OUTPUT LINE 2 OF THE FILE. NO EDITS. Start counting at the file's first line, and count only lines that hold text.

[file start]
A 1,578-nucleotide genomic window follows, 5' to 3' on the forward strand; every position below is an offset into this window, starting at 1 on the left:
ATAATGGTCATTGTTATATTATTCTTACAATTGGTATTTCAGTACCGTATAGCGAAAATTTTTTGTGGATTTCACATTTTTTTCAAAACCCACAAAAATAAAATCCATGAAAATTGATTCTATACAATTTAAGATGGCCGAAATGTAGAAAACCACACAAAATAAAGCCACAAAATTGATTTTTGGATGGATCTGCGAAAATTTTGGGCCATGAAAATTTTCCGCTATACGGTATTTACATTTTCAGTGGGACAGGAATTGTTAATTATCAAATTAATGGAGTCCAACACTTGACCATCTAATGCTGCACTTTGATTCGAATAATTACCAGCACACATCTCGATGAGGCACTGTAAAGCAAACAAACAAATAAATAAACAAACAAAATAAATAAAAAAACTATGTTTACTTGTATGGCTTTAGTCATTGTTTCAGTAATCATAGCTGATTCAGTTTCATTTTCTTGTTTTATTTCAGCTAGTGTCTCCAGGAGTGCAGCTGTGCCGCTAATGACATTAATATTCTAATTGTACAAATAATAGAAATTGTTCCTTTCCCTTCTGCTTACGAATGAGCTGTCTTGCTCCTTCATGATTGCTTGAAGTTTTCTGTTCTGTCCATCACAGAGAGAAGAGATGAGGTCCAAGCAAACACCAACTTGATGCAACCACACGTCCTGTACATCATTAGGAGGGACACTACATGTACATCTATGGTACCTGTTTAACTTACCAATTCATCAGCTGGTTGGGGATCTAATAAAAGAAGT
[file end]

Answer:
ATAATGGTCATTGTTATATTATTCTTACAATTGGTATTTCAGTACCGTATAGCGAAAATTTTTTGTGGATTTCACATTTTTTTCAAAACCCACAAAAATAAAATCCATGAAAATTGATTCTATACAATTTAAGATGGCCGAAATGTAGAAAACCACACAAAATAAAGCCACAAAATTGATTTTTGGATGGATCTGCGAAAATTTTGGGCCATGAAAATTTTCCGCTATACGGTATTTACATTTTCAGTGGGACAGGAATTGTTAATTATCAAATTAATGGAGTCCAACACTTGACCATCTAATGCTGCACTTTGATTCGAATAATTACCAGCACACATCTCGATGAGGCACTGTAAAGCAAACAAACAAATAAATAAACAAACAAAATAAATAAAAAAACTATGTTTACTTGTATGGCTTTAGTCATTGTTTCAGTAATCATAGCTGATTCAGTTTCATTTTCTTGTTTTATTTCAGCTAGTGTCTCCAGGAGTGCAGCTGTGCCGCTAATGACATTAATATTCTAATTGTACAAATAATAGAAATTGTTCCTTTCCCTTCTGCTTACGAATGAGCTGTCTTGCTCCTTCATGATTGCTTGAAGTTTTCTGTTCTGTCCATCACAGAGAGAAGAGATGAGGTCCAAGCAAACACCAACTTGATGCAACCACACGTCCTGTACATCATTAGGAGGGACACTACATGTACATCTATGGTACCTGTTTAACTTACCAATTCATCAGCTGGTTGGGGATCTAATAAAAGAAGT